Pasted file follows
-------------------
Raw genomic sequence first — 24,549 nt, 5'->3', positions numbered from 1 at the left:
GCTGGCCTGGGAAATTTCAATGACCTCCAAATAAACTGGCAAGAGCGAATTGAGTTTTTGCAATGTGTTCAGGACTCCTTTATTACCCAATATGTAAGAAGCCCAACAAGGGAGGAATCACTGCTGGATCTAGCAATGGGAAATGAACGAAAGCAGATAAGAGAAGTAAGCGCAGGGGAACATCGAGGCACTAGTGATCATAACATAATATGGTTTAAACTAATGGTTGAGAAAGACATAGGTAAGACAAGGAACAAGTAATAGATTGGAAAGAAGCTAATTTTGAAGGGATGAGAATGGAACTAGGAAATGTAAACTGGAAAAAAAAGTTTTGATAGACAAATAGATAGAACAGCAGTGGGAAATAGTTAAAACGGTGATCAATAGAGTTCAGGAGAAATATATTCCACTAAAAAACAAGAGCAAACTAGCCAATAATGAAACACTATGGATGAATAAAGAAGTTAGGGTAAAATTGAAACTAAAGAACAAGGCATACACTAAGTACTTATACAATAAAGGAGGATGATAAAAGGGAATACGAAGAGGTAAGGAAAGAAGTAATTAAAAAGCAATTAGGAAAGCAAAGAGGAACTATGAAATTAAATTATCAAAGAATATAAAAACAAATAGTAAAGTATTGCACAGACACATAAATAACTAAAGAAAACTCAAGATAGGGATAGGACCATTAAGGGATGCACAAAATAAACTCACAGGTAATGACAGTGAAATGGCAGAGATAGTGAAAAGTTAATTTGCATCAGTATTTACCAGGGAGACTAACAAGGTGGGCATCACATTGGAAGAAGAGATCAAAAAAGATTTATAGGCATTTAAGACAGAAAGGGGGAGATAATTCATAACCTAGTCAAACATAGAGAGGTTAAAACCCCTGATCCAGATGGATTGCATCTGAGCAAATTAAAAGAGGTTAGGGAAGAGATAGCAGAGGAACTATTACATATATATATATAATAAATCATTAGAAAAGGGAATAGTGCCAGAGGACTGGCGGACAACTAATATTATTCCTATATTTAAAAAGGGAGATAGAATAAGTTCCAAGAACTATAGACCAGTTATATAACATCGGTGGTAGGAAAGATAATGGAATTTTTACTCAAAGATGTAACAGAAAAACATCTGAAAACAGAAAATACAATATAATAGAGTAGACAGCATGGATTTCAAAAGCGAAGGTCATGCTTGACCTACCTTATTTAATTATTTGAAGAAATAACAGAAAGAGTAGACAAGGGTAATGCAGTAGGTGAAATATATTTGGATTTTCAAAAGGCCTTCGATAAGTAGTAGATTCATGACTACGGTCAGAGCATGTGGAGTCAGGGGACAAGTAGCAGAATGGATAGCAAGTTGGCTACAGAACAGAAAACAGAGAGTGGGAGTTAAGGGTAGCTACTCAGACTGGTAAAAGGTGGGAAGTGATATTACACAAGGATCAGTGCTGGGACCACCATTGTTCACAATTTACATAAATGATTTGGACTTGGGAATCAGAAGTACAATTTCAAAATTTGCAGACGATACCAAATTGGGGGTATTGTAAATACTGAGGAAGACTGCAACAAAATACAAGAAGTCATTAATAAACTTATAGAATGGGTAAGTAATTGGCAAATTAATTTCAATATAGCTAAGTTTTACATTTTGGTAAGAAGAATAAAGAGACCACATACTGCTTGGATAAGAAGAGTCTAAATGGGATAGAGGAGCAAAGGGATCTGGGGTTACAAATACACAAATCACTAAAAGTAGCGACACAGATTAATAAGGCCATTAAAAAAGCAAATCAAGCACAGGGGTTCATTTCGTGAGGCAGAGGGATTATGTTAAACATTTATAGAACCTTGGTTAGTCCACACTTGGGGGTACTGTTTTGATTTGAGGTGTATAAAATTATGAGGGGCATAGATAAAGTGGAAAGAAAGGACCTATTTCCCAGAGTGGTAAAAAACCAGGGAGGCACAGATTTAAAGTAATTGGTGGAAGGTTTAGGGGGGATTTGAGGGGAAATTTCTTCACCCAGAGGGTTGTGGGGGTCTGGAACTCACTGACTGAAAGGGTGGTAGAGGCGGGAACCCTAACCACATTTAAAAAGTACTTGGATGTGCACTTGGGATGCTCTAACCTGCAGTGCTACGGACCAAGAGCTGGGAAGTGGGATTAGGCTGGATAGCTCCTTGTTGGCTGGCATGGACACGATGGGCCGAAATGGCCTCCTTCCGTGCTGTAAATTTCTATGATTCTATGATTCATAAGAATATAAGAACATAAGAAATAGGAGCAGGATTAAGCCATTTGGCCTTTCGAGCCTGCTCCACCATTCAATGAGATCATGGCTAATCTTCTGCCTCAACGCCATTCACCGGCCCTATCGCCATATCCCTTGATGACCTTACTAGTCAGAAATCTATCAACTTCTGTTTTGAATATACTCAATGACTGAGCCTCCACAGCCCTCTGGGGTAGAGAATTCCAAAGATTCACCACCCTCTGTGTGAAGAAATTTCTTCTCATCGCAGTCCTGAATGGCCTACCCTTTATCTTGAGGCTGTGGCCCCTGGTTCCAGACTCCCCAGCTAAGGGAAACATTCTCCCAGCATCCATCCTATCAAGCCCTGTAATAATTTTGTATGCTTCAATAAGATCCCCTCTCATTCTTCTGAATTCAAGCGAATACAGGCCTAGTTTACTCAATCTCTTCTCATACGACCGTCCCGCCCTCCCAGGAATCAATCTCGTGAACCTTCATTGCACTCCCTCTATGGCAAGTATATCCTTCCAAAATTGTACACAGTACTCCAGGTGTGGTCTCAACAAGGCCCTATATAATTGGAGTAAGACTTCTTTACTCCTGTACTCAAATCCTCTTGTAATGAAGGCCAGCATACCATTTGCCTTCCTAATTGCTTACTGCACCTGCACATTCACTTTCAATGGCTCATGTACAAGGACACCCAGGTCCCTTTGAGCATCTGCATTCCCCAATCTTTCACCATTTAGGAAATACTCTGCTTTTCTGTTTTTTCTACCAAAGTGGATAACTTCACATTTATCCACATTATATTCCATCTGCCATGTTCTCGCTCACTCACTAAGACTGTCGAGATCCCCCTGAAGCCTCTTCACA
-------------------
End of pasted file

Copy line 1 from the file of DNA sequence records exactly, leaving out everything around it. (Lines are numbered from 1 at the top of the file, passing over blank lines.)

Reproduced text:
Raw genomic sequence first — 24,549 nt, 5'->3', positions numbered from 1 at the left: